Impact investing is all the rage. The Gates and Zuckerberg clans are enthusiasts. Even the Pope is into it.

The idea behind impact investment, that you can ‘do well by doing good’, is taking hold of the philanthropic and financial worlds. It offers the attractive suggestion that the best way to support social impact causes is through loans, equity and debt, and any other approach where a financial return is expected from the investment. Maybe this is the way of the future. But despite its growth in popularity, impact investing remains beset by a number of problems and concerns over how much ‘impact’ it actually has. Before declaring traditional international development aid a thing of the past, the impact investing industry would do well to study the many lessons learnt by the aid industry on how and why some types of development interventions work and others fail to have an impact.

The main focus of impact investing literature has been on financial returns; essentially a quest to prove that market rate returns are achievable. As a result, we have more evidence of financial success than social impact success. Vague promises of ‘social good’ or ‘impact for the poor’ are not backed up by decent evidence. But the lack of evaluations and monitoring of impact investments – and the resulting dearth of evidence – has not stopped impact investors from claiming highly unrealistic achievements. The most recent survey of the Global Impact Investing Network found that 98% of respondents felt that their investments met or exceeded their expectations on impact. And the problem may get worse. The same survey found that most in the industry felt that the increasing popularity of impact investing, and the arrival of major financial firms into the fray, would likely lead to ‘mission drift’ and a dilution of impact.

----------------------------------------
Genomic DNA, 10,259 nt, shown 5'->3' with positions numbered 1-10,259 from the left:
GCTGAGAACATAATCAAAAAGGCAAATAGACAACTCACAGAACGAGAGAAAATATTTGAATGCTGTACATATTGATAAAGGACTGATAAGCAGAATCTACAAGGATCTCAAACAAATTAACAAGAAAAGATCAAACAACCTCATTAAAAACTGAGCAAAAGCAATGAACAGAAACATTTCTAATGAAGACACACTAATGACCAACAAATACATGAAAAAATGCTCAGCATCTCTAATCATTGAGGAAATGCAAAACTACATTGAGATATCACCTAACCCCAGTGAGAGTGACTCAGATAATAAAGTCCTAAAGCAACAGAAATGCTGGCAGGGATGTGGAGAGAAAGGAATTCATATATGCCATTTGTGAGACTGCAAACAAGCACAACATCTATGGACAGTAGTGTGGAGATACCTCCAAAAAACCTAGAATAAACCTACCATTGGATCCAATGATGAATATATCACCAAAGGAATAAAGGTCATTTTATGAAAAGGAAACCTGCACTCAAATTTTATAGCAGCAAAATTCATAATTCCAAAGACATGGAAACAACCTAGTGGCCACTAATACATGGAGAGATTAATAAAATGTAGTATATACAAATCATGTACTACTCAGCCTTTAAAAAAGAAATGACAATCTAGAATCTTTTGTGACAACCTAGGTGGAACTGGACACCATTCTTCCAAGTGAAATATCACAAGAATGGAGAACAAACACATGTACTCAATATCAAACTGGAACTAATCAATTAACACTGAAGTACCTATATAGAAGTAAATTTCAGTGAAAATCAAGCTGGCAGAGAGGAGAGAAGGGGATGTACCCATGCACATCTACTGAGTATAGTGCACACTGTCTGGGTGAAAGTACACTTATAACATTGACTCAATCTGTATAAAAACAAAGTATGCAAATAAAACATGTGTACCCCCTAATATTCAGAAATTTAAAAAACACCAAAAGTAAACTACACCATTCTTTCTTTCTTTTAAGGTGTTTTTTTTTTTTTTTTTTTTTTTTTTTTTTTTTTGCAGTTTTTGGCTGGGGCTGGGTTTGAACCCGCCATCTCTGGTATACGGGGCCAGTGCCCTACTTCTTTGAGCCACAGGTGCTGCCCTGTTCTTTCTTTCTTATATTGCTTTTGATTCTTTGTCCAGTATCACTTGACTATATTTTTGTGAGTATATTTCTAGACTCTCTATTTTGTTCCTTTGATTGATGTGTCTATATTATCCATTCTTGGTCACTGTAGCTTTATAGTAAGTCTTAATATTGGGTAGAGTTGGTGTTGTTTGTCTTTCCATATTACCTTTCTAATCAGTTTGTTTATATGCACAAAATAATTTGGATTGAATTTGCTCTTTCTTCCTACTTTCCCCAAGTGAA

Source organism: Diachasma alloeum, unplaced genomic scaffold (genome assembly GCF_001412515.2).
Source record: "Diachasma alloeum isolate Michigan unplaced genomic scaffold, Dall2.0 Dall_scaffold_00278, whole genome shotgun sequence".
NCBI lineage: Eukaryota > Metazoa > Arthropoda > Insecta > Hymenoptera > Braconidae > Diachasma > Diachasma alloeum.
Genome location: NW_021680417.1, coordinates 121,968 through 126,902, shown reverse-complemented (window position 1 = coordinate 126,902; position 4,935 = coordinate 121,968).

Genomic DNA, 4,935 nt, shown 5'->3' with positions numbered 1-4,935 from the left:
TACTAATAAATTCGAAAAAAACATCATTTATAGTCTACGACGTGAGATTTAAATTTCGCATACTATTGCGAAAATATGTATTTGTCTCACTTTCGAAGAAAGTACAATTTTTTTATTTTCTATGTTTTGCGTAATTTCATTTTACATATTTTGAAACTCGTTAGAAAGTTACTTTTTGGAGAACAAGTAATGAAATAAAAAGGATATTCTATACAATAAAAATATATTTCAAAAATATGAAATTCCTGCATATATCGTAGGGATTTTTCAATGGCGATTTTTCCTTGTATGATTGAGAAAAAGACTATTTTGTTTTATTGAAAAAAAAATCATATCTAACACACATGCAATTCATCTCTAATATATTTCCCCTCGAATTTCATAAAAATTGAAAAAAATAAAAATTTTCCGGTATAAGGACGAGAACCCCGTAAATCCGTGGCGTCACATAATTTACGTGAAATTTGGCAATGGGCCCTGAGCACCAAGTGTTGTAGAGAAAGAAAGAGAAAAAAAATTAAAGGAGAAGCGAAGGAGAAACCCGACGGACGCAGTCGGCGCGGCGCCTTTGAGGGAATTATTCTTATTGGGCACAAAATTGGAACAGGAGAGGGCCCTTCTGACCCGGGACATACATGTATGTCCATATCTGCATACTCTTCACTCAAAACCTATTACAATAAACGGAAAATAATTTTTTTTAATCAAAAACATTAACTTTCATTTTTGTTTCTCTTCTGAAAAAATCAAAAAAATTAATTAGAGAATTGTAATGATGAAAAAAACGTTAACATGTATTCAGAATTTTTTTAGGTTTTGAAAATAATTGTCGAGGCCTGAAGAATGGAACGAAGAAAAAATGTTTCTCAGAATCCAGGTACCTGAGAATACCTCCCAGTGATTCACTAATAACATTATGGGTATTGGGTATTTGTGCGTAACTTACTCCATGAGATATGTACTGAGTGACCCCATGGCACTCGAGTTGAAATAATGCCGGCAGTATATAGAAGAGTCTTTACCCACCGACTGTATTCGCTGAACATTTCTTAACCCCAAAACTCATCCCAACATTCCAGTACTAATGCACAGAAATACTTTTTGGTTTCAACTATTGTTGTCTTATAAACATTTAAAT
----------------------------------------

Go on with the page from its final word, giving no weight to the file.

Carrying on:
This credibility problem around claiming social impact could be better addressed if the impact investing world took a leaf out of the aid business book.

Firstly, a culture of independent evaluation needs to take over. While investors are devoting more resources to impact measurement, much of this is done in-house. Investors often rely purely on self-reporting from investees. Several leading impact measurement tools measure outputs rather than outcomes or impact. A good example is the claim by TPG, a global private investment fund, that its investment in a mobile phone tower company in Myanmar created impact because greater mobile phone access ‘helped to increased transparency in a country known for tight control of its information, helping the nation take steps toward democracy’. This is using an output to claim an outcome and an impact: the relationship between mobile phone access, transparency and democratisation is assumed, not assessed. Indeed, in the case of this claim, the route from output to impact relies on so many intermediate factors that it could not be easily evaluated at all.

The international aid industry long ago started to devote proportions of individual programme budgets to independent evaluations. As a result, it gets assessments from unbiased, expert sources on whether or not its ‘investments’ have real impact, as well as advice on how to refine and improve programmes. Currently, such expert consulting advice is largely provided to impact investors on the financial front rather than the social.